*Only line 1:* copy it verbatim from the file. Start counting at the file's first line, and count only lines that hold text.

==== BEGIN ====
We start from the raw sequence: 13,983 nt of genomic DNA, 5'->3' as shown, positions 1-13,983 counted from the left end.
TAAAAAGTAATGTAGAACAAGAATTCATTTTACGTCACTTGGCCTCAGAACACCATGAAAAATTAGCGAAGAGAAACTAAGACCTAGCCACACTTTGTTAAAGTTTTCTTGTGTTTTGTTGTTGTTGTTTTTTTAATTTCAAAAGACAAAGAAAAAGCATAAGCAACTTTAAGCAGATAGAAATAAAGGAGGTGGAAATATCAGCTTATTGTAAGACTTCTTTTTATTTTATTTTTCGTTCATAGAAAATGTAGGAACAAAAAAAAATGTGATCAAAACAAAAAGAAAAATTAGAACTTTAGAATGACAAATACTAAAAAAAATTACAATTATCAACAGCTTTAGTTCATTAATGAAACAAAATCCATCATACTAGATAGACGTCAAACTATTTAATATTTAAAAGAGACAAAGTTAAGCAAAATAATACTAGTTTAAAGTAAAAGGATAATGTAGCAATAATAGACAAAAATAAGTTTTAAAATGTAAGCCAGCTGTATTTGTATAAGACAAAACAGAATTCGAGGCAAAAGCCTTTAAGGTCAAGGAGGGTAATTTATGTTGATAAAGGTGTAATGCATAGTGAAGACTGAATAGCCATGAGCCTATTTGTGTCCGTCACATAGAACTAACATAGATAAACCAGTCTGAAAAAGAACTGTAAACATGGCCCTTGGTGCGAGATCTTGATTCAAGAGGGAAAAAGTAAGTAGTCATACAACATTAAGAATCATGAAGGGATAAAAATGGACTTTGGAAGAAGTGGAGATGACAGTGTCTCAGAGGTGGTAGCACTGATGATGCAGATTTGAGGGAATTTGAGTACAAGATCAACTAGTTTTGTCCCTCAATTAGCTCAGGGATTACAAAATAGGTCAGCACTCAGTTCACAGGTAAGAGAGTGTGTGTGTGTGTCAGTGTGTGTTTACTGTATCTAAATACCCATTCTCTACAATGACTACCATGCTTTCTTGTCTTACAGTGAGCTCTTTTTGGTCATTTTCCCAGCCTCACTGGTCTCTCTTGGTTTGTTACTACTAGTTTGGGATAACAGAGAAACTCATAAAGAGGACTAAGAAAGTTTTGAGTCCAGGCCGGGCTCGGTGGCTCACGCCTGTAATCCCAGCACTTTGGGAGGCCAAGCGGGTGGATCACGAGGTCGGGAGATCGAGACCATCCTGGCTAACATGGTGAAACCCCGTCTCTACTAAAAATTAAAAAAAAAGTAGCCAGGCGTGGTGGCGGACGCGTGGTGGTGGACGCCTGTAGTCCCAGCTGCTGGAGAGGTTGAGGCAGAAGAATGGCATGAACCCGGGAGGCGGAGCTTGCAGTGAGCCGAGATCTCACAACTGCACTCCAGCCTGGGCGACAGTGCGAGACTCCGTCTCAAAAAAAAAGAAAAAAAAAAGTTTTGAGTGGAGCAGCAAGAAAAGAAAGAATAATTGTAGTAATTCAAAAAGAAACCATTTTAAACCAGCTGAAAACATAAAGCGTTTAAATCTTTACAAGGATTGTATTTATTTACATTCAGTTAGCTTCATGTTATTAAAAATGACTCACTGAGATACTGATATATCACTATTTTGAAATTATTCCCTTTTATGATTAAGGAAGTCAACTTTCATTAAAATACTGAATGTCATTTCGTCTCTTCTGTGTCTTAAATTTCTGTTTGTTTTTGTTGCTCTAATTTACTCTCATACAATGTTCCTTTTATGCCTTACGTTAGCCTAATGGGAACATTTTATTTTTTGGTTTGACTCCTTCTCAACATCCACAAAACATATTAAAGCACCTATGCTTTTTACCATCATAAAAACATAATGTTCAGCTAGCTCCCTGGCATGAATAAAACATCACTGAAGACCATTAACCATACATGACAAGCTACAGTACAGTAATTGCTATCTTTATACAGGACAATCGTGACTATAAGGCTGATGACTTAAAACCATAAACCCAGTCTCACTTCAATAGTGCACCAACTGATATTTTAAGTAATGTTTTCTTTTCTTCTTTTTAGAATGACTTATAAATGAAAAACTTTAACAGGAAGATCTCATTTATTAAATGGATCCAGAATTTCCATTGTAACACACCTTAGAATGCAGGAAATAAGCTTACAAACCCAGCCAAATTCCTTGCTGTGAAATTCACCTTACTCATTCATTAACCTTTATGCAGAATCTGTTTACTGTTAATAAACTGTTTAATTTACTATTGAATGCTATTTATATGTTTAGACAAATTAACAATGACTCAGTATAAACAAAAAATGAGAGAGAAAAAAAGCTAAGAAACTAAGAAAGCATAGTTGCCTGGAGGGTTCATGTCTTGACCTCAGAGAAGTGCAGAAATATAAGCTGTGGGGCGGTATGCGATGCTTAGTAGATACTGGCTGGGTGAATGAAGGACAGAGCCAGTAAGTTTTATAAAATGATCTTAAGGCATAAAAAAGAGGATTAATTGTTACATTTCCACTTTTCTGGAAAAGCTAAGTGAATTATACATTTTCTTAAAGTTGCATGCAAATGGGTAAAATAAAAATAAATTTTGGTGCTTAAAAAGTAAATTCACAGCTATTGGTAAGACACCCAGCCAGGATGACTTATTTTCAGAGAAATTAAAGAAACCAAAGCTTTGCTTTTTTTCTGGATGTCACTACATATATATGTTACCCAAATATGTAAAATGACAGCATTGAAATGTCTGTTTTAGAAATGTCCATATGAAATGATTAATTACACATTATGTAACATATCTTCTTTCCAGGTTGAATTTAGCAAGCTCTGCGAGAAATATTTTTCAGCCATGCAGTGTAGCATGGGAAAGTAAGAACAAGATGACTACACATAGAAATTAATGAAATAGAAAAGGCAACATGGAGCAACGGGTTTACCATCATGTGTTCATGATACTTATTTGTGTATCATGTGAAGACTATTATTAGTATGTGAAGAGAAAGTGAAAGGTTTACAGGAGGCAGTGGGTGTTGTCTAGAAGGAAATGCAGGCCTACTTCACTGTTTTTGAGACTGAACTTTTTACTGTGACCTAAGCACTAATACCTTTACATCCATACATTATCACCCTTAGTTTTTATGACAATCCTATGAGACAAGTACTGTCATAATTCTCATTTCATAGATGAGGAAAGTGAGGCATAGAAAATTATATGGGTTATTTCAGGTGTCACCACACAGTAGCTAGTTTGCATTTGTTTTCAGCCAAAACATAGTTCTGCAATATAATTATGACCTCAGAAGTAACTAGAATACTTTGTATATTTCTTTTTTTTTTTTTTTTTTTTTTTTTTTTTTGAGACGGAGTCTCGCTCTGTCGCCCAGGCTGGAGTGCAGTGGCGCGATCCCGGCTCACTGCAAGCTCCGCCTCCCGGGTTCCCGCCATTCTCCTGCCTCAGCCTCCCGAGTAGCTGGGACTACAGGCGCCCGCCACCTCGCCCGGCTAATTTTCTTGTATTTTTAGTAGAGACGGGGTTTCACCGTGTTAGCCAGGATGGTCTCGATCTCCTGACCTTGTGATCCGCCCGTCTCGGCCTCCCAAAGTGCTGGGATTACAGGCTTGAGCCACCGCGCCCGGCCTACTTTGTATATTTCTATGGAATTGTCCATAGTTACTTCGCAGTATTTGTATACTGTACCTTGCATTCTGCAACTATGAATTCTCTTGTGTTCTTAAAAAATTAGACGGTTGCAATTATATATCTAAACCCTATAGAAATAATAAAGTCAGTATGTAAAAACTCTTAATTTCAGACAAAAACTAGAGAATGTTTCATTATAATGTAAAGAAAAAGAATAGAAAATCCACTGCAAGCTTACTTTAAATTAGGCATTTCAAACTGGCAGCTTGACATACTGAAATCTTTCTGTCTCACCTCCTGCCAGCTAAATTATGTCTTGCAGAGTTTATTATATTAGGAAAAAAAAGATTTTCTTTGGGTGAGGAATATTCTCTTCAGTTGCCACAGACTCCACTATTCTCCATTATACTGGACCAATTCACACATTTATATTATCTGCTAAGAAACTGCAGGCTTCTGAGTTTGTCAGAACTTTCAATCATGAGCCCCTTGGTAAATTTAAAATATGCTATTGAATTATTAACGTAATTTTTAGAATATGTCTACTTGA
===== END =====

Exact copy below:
We start from the raw sequence: 13,983 nt of genomic DNA, 5'->3' as shown, positions 1-13,983 counted from the left end.